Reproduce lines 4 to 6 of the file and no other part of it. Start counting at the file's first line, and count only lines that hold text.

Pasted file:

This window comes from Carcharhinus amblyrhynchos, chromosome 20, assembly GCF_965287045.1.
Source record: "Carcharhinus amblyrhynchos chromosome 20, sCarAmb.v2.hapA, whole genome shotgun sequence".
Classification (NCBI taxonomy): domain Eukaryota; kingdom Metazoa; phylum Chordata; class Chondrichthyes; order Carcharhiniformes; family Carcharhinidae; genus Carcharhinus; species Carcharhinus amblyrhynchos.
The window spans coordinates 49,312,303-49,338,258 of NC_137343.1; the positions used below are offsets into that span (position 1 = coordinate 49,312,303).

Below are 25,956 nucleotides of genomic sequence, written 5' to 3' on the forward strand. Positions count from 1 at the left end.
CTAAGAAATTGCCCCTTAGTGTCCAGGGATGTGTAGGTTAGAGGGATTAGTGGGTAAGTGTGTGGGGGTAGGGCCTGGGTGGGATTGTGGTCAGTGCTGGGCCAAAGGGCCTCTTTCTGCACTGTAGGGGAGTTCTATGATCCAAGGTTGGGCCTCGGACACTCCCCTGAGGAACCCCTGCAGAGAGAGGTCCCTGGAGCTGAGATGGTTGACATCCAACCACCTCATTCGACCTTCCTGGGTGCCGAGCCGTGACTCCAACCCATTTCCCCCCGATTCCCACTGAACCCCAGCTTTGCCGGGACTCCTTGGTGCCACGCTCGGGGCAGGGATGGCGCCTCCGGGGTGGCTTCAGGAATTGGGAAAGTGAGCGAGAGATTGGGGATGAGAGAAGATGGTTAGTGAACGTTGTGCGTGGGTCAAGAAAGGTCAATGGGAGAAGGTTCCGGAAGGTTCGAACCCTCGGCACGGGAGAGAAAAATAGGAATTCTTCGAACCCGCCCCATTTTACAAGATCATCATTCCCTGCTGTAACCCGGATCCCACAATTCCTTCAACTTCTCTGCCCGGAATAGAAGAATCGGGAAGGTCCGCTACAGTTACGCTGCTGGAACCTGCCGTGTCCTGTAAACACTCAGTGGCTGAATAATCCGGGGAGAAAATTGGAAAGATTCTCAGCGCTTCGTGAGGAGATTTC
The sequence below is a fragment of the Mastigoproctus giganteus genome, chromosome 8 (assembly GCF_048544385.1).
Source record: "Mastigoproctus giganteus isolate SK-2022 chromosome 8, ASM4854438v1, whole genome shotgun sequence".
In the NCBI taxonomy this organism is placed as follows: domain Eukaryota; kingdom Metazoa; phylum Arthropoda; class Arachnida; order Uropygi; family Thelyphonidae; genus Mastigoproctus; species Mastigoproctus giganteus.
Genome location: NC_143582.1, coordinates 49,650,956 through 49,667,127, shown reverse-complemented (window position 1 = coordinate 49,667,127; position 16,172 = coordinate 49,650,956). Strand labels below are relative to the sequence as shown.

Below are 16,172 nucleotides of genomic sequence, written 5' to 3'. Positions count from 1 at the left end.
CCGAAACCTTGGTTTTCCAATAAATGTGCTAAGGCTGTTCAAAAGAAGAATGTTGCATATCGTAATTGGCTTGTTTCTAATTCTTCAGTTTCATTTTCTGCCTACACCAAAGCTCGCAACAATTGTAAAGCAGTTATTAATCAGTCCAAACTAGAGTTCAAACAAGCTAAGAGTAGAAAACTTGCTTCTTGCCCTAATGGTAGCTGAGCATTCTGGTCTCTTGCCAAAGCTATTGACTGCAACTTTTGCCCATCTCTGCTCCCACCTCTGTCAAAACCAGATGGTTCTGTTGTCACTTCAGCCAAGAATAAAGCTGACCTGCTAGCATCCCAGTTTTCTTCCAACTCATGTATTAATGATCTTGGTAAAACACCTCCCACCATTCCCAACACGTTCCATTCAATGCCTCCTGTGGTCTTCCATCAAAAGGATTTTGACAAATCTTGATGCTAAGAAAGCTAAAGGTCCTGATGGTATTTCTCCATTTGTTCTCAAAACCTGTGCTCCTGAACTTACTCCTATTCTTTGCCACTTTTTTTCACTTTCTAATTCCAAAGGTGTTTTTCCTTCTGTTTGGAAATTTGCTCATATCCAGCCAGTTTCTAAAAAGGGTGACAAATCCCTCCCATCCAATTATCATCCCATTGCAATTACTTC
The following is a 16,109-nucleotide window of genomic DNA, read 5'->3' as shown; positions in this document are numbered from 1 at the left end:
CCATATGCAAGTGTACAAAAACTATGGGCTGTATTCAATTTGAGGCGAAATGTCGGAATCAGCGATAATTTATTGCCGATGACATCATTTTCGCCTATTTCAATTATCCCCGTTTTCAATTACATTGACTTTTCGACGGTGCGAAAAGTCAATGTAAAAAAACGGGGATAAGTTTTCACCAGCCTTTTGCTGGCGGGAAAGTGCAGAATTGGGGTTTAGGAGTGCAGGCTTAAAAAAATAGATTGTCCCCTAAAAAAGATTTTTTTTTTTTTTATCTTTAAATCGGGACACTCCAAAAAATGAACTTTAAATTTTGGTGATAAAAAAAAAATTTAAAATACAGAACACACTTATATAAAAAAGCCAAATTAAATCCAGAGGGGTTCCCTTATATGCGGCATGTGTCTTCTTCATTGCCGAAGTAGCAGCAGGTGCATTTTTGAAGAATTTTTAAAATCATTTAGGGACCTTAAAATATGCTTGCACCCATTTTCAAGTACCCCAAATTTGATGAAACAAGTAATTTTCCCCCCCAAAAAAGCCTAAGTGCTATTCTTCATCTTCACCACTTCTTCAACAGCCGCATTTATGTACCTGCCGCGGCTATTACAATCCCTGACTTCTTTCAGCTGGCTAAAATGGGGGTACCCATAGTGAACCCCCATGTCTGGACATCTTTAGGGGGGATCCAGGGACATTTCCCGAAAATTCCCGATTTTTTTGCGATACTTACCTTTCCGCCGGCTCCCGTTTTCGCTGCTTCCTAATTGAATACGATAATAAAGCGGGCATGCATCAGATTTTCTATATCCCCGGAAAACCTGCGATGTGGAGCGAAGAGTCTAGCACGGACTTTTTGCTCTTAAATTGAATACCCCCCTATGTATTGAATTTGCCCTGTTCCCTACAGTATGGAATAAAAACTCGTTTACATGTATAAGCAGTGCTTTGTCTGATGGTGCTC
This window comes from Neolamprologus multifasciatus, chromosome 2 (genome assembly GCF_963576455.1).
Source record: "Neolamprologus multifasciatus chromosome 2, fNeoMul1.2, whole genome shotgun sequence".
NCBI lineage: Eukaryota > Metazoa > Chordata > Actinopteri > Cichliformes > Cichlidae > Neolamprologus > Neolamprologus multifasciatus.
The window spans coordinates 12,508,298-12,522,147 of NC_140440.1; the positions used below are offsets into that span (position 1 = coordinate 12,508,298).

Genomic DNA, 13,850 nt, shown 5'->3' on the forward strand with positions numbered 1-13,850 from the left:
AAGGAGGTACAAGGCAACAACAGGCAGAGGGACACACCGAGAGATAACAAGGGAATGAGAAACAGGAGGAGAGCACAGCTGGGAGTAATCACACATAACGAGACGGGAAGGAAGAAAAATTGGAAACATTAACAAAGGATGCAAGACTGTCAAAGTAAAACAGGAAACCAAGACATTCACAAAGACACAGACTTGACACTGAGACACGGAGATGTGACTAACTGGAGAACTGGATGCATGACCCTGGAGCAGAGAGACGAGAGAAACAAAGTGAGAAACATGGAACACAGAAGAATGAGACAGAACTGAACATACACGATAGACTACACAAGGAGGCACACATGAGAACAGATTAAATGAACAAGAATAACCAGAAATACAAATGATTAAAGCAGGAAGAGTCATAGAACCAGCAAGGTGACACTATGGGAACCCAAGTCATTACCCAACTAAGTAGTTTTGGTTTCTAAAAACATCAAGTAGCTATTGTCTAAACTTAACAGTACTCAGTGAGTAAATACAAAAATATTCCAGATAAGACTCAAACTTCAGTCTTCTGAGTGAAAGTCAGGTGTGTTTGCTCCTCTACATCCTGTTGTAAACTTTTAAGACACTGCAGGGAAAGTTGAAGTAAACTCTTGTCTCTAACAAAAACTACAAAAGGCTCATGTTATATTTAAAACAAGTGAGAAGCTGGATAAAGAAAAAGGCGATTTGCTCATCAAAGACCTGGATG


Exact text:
The window spans coordinates 49,312,303-49,338,258 of NC_137343.1; the positions used below are offsets into that span (position 1 = coordinate 49,312,303).

Below are 25,956 nucleotides of genomic sequence, written 5' to 3' on the forward strand. Positions count from 1 at the left end.
CTAAGAAATTGCCCCTTAGTGTCCAGGGATGTGTAGGTTAGAGGGATTAGTGGGTAAGTGTGTGGGGGTAGGGCCTGGGTGGGATTGTGGTCAGTGCTGGGCCAAAGGGCCTCTTTCTGCACTGTAGGGGAGTTCTATGATCCAAGGTTGGGCCTCGGACACTCCCCTGAGGAACCCCTGCAGAGAGAGGTCCCTGGAGCTGAGATGGTTGACATCCAACCACCTCATTCGACCTTCCTGGGTGCCGAGCCGTGACTCCAACCCATTTCCCCCCGATTCCCACTGAACCCCAGCTTTGCCGGGACTCCTTGGTGCCACGCTCGGGGCAGGGATGGCGCCTCCGGGGTGGCTTCAGGAATTGGGAAAGTGAGCGAGAGATTGGGGATGAGAGAAGATGGTTAGTGAACGTTGTGCGTGGGTCAAGAAAGGTCAATGGGAGAAGGTTCCGGAAGGTTCGAACCCTCGGCACGGGAGAGAAAAATAGGAATTCTTCGAACCCGCCCCATTTTACAAGATCATCATTCCCTGCTGTAACCCGGATCCCACAATTCCTTCAACTTCTCTGCCCGGAATAGAAGAATCGGGAAGGTCCGCTACAGTTACGCTGCTGGAACCTGCCGTGTCCTGTAAACACTCAGTGGCTGAATAATCCGGGGAGAAAATTGGAAAGATTCTCAGCGCTTCGTGAGGAGATTTC